‘I would define politics as the composition of a common world'

BRUNO LATOUR: 'On governments the question becomes complicated becuase we are now talking about the politics of Nature and that's a rather new quandary. Photo: Denis Rouvre  

Bruno Latour is one of France's most innovative, provocative and stimulating thinkers and social anthropologists. Given French Cartesian orthodoxy, it is not surprising that he is more appreciated in the Anglo-Saxon world, where his books such as “We Have Never Been Modern” (1993) are better known than in his native France. Jon Thompson, the publisher and chief editor of Polity Press, London, described him as France's most original and interesting thinker and in 2007, Bruno Latour was listed as the 10th most-cited intellectual in the humanities and social sciences by The Times Higher Education Guide.

Mr. Latour's seminal work has been in the field of Science and Technology Studies. With his “Actor Network Theory” he has advanced the notion that the objects of scientific study are socially constructed within the laboratory. Thus scientific activity is viewed as a system of beliefs, oral traditions and culturally specific practices, reconstructed, not as a procedure or as a set of principles but as a culture. Mr. Latour will be in India this week conducting workshops in New Delhi. In this exclusive interview with The Hindu's Vaiju Naravane in Paris, he discusses the new challenges facing humanity and of India's role in the climate debate.

I wish to start this interview with a discussion of one of your most famous books — “We Have Never Been Modern”. Could you explain what you meant by that? What made you write this book and where do you go now?

The Great Narrative of the Western definition of the world was based on a certain idea of Science and Technology and once we began, 30 or 40 years ago to study the practices of the making of science and technology, we realised that this definition could not sustain the old idea of western rationality taking, in a way the place of archaic attachment to the past.

The Great Narrative was based on the idea of Science which was largely mythical. Science has always been linked to the other cultures of the Western World, although it has always described itself as apart — separated from politics, values, religion and so on. But when you begin to work on a history of Science — Galileo, Newton, Pasteur, Einstein, Kantor or whoever, you find on the contrary, that things have never been severed, that there has always been a continuous re-connection with the rest of cultures and especially with the rest of politics.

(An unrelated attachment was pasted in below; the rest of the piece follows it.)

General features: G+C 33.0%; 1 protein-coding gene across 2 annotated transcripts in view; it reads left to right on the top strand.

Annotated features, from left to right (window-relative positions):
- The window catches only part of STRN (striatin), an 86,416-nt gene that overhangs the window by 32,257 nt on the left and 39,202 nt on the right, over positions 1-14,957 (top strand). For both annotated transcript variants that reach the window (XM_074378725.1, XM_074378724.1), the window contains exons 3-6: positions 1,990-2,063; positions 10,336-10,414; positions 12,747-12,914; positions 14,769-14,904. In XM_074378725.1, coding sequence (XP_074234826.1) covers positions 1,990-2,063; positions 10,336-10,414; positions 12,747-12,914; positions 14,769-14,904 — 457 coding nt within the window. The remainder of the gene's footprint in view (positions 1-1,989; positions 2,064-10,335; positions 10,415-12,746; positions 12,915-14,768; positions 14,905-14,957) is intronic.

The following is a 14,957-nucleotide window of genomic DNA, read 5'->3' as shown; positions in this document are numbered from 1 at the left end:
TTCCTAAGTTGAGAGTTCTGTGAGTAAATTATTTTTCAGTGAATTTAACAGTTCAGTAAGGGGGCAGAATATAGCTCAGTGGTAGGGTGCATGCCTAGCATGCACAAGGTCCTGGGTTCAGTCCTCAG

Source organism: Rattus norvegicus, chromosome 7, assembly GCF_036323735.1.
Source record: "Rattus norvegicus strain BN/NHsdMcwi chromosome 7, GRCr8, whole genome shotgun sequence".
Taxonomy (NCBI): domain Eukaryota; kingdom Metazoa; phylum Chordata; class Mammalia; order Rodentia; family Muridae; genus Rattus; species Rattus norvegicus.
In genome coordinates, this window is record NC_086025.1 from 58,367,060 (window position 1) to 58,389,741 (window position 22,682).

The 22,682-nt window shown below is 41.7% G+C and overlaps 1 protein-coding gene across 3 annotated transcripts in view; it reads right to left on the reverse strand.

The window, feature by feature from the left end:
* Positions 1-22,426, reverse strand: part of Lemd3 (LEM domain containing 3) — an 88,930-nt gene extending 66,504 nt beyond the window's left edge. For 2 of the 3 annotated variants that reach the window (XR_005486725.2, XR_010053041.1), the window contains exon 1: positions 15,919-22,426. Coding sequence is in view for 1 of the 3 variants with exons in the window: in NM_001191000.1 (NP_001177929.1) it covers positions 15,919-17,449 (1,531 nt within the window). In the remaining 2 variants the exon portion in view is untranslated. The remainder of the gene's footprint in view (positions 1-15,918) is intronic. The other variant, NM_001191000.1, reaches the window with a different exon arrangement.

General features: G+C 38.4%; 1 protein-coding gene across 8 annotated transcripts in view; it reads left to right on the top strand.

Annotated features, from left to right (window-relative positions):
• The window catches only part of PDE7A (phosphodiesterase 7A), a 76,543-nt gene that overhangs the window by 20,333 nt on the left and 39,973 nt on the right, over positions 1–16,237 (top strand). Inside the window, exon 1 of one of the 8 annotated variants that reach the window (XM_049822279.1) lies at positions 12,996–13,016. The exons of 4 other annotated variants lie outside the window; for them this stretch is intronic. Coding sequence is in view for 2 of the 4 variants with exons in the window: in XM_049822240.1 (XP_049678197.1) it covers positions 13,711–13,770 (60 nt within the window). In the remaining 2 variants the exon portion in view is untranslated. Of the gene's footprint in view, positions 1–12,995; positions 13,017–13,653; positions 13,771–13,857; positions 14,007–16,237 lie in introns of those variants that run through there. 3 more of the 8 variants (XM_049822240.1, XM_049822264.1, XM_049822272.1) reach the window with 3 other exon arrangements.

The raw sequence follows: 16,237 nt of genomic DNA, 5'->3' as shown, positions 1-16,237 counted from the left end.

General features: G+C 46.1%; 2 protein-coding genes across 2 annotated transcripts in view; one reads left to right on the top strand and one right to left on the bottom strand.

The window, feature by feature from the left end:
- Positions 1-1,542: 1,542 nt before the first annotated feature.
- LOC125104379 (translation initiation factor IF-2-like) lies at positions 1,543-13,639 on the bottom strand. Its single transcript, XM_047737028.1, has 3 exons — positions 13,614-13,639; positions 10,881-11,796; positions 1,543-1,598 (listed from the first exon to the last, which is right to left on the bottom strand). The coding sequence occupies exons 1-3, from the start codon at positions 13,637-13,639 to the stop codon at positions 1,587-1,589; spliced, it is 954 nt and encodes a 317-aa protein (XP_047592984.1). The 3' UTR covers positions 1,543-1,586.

So until the end of the 20th century the western Great Narrative was caught in a contradiction between its practice which was constant attachment between Science and Culture and its official description of itself as being rational, objective, separate, as being universal in that it operated everywhere in the same way. Now what is interesting from the Indian perspective is that the whole discourse about modernising or not modernising, about progressing or not progressing, between being archaic or not, was based on the baseline shibboleth provided by this idea of modernisation. Now if you change this baseline and if modernisation is not what has been going on in the so-called West, the “we” of We Have Never Been Modern, then it opens up many new conversations between the former modernising and the former modernised. And of course this fits very well with the large body of literature, mainly from India on post-colonial studies.

I would like to refer to a recent essay of yours in which you say and I quote: “… the meteorologists don't agree with the chemists; they are talking about cyclical fluctuations unrelated to human activity. … The horizons, the stakes, the time frames, the actors — none of these is commensurable and yet, there they are, caught up in the same story…” So what is going on in this debate over climate change and what happens to the role of governments?